By Hannah Chapman
April 3, 2018 - During the 100 years from 1815 to the start of the First World War, it has been estimated that between 250,000 and 500,000 people migrated from Cornwall. More than half of these are thought to have traveled to other areas in the UK such as County Durham.
While considerable emphasis has been given by researchers to overseas migrant destinations, relatively little has been published on the nature and impacts of Cornish mineworkers relocating within Britain.
This migration left a lasting imprint at so many mining regions of Britain and, indeed, across the world. In fact the very definition of a mine was often given as "a hole in the ground with a Cornishman at the bottom of it".
The Cornish Come to County Durham
Mineworkers from Cornwall are known to have been active in areas such as the Pennines from the early 19th Century and Cornish colliery workers are known to have been in the hundreds in Northumberland and County Durham by the 1850s. About 300 are recorded in the Cornish press as having arrived at Cramlington in 1865, some of whom were employed as strike breakers. It is thought some preferred to depart south for coal mines in County Durham, or to return home, rather than act as "blacklegs".
The interest of the Cornish press in events far away in the North-East of England also hints at the scale of migration that was taking place to that area. Related stories in newspapers available in Cornwall at the time, including the Royal Cornwall Gazette and the Cornish Times, also talk of the Cornish being referred to as "foreigners" in some instances.
As many Cornish would have most likely appeared unusual in the North-East, with their complexions and hair typically darker than the norm, this moniker may have been to some extent understandable.
The distinctive Cornish accent and surnames would also have distinguished them from their hosts. The former is particularly well illustrated through the Census entry of 1871 for one Josiah Tremain, who was living at Fifth Row in Murton, east Durham. Josiah’s place of birth is recorded as "Sintosel". This, while initially being a bit of a head-scratcher, is actually the town Saint Austell in mid-Cornwall. The characteristic Cornish pronunciation of this by Josiah caused the Census enumerator to simply capture this as "Sintosel", as this is how it would have sounded. Research of the 1881 Census for County Durham reveals about 400 Cornish-born colliery workers, many of whom had distinctive Cornish surnames such as Chynoweth, Penhallurick and Trebilcock.
By 1871, many of the arriving Cornish were living within the 12 rows of miners cottages in east Durham which, though recorded as "Greenhill" on historic Ordnance Survey maps (1896), were known locally as Cornwall. Interestingly, the same Ordnance Survey map also indicates Greenhill/Cornwall had a Bible Christian Methodist Chapel at this time, which would have been of considerable importance to the Non-Conformist worshipping Cornish.
These rows are thought to have been demolished in the 1950s or 1960s but, tellingly, the council house estate in Murton which replaces them marks the presence of the Cornish historically within modern street names.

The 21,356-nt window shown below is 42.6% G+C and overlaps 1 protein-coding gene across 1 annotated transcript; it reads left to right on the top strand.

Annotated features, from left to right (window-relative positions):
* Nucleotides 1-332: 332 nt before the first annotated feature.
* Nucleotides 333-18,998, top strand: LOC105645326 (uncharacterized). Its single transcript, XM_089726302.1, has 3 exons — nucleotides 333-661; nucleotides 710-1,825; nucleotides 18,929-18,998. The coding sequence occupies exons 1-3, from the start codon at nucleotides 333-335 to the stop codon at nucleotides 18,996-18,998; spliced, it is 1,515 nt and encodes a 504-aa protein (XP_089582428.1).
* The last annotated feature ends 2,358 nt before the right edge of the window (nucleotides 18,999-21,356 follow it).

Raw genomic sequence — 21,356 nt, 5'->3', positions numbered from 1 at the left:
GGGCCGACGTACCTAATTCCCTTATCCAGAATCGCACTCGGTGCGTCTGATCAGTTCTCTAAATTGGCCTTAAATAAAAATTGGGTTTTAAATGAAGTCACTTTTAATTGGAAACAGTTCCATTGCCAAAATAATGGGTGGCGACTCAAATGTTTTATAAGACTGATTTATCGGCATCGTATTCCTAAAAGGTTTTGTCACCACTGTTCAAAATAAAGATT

Seven locations within the current estate are named after places in Cornwall – Trevone Square, Treen Crescent, St Ives Place, Tregoney Avenue, Penryn Avenue, Truro Avenue and Bude Square. These replaced the earlier rows of terraced housing, including that at Princess Street, Alfred Street, Silver Street, Albion Street and Talbot Street, which housed the Cornish.
As a further marker of the Cornish presence, nearby Easington Colliery retains a Cornwall Street. The penetration of the Cornish in this part of the North-East by the latter 1800s is revealed by the Census returns for 1881, which records a total of 1,244 people of Cornish birth living in Northumberland, while 3,683 were residing in County Durham.
Current research into Cornish mining migration internationally estimates that up to one third of all migrants were to return to Cornwall in later life to settle, and it is thought these returning migrants were most likely to have come back from overseas. In particular areas of Britain where the Cornish had settled in numbers and where the employment was steady, these are thought most likely to have remained. In time these would have been assimilated into communities to become largely invisible, apart from their distinctive Cornish surnames which will likely endure.
Why Is This Being Looked Into Now?
IN 2016 the Cornwall and West Devon Mining Landscape World Heritage Site celebrated its "Tinth" (tenth) anniversary, with Golden Tree Productions' Man Engine – an 11 metre high mechanical puppet – creating quite a stir internationally. As the Man Engine is about to embark on its much anticipated 2018 Resurrection Tour of Wales and England, the World Heritage Site has commissioned genealogist Stephen Colwill to undertake research, to add detail to what is known of mineworkers from Cornwall and their travels to live and work elsewhere in the UK.
Mining in Cornwall and Devon
The 18th and 19th Centuries saw an explosion of metal mining take place within Cornwall and west Devon for predominantly copper and tin. Production of these two metals helped progress and sustain Britain’s Industrial Revolution and created a unique landscape which was designated by UNESCO as a World Heritage Site in 2006.
*Information and reporting by Ainsley Cocks, research and information officer at the Cornish Mining World Heritage Site and genealogist Stephen Colwill.
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